For example, an importer from De La Finca whom I met last December in Richmond, VA at a coffee event was also at SCA Expo, where we were able to talk about the coffee from a particular farmer in Honduras whom I want to build a trade relationship with, but her farm is very small and the coffee is in high demand. I now have a bag of that elusive coffee to share with our customers. Another relationship developed out of a conversation with someone who knew me from an online forum for coffee roasters, and another gentleman who sat down with us because there was an empty chair. He turned out to be a coffee expert from Ecuador, preparing to start his roasting venture. We ended up traveling to an after party together, and then when my flight home was cancelled and rescheduled 2 days later, we spent some time post-show in Boston. This then led to a friendship that will bring him to our home town for a couple weeks this summer to teach some programs on coffee for our shop clients and their customers. My coffee trip wouldn’t be complete without a stop at George Howell’s for some vintage coffee. Yes, it was delicious, and I wish I had brought some home, but that’s for another day. So that I don’t neglect the equipment side of this entirely, I did catch a glimpse of this beautiful Behmor drum roaster that is in development. It is a beautifully designed machine, but this is just a prototype, we’ll have to wait to see what comes to market. I also spent an evening with Scott Rao, getting an update on his most recent research. I learned a thing or two, had some ideas confirmed, and others challenged. I could not have expected any less!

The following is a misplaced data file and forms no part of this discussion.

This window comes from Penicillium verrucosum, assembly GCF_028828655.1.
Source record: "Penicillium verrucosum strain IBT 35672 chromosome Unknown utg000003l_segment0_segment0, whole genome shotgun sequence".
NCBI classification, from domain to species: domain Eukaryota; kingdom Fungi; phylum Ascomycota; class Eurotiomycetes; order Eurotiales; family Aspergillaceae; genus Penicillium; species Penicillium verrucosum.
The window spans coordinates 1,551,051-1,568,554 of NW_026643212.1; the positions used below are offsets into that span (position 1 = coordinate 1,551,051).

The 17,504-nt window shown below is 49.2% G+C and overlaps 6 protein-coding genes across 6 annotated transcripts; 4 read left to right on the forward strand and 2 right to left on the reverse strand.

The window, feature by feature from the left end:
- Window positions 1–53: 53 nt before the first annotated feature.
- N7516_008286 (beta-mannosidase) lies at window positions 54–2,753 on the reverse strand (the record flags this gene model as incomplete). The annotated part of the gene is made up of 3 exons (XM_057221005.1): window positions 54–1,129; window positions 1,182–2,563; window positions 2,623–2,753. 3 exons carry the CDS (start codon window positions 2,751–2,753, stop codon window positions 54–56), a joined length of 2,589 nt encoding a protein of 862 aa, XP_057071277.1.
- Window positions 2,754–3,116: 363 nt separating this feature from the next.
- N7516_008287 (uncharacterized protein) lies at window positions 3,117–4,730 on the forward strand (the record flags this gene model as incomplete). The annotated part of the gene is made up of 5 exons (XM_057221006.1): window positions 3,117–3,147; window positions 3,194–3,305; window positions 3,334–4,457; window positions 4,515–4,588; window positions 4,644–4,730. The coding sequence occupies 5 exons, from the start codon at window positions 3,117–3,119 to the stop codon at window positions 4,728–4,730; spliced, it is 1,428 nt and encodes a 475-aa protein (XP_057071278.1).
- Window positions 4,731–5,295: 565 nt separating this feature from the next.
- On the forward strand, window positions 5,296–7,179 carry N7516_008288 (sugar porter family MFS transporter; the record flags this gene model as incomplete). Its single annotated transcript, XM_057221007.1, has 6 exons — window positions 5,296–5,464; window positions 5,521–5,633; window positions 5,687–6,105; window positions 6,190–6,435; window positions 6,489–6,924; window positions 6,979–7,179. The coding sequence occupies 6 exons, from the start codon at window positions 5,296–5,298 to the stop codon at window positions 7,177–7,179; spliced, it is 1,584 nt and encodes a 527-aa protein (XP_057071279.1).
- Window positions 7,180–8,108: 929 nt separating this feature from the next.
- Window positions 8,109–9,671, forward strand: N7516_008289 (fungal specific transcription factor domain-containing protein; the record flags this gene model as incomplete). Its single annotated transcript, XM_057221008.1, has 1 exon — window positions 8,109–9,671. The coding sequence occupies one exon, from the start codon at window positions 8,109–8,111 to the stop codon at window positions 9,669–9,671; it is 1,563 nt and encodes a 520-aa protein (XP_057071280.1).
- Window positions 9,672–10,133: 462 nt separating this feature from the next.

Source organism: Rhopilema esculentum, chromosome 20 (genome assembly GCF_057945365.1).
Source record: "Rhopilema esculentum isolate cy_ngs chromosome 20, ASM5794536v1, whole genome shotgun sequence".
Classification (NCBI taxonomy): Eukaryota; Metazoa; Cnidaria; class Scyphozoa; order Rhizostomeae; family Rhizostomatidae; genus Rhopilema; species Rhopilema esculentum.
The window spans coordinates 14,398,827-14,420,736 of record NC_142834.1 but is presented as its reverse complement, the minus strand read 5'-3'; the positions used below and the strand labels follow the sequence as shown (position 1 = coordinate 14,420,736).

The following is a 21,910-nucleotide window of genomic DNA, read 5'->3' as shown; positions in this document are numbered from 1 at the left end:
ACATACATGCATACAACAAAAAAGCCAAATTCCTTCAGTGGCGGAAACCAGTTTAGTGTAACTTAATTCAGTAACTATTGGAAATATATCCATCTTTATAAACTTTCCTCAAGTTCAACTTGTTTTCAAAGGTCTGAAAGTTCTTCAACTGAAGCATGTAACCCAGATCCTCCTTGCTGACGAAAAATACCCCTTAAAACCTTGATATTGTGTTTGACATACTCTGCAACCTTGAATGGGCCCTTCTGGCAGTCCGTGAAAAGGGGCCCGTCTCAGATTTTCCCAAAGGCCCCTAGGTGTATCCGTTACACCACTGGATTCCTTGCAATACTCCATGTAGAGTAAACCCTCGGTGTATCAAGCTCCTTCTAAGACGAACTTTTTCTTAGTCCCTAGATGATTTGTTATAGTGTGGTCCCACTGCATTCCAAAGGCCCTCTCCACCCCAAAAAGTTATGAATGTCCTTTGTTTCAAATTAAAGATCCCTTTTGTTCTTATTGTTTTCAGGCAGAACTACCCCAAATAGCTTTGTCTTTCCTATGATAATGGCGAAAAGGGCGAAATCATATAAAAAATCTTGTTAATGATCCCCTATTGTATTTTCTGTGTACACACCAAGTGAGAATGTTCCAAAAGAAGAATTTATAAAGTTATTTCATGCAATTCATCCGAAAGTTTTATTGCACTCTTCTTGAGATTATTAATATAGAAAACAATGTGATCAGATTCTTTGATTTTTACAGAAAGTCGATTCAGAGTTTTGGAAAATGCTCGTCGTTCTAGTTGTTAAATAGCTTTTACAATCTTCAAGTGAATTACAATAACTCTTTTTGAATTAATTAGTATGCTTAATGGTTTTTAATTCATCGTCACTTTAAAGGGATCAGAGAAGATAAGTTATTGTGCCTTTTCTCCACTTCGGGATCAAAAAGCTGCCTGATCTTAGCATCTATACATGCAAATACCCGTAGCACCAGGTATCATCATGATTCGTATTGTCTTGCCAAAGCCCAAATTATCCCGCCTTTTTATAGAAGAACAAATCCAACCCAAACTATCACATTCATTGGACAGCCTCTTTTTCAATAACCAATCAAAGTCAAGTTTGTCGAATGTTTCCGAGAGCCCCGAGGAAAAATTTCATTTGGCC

Alex and Omair finishing up a roast with Derrick from Mill City Roasters in the Mill City Mobile Roasting Lab.

After 3 days at SCA Expo, it really didn’t seem right to turn around a few weeks later and head to CoffeeFest in Indianapolis. But I did, and boy am I glad! Remember what I said about relationships? Well, that is really what this show was about. I was surprised to meet up with my friend Javier, who is a farmer from Guatemala. I purchased some of his excellent coffee after we met at CoffeeFest Nashville, two years ago. He and his partner, Genero, have some more great coffees from Guatemala, and one absolutely blew me away! I hope you get to try some when I get my two bags later this summer. I also caught up with Zilla again, who has some incredible coffees coming in from Yirgacheffe that I can’t wait to purchase this summer. The Mill City guys were there with Clifford (the big red truck) and I brought my friends over to see the truck and roast some coffee with Derrick while I chatted with Roaster Joe. I was able to catch up with a few veteran roasters I met in past years, and introduce them to my Guatemalan friends, and made a few strategic purchases for future projects.

Now that I’m home for the summer, it’s time to dig into the pile of work, expanding my customer base, and promoting my new products. That’s life for a coffee guy!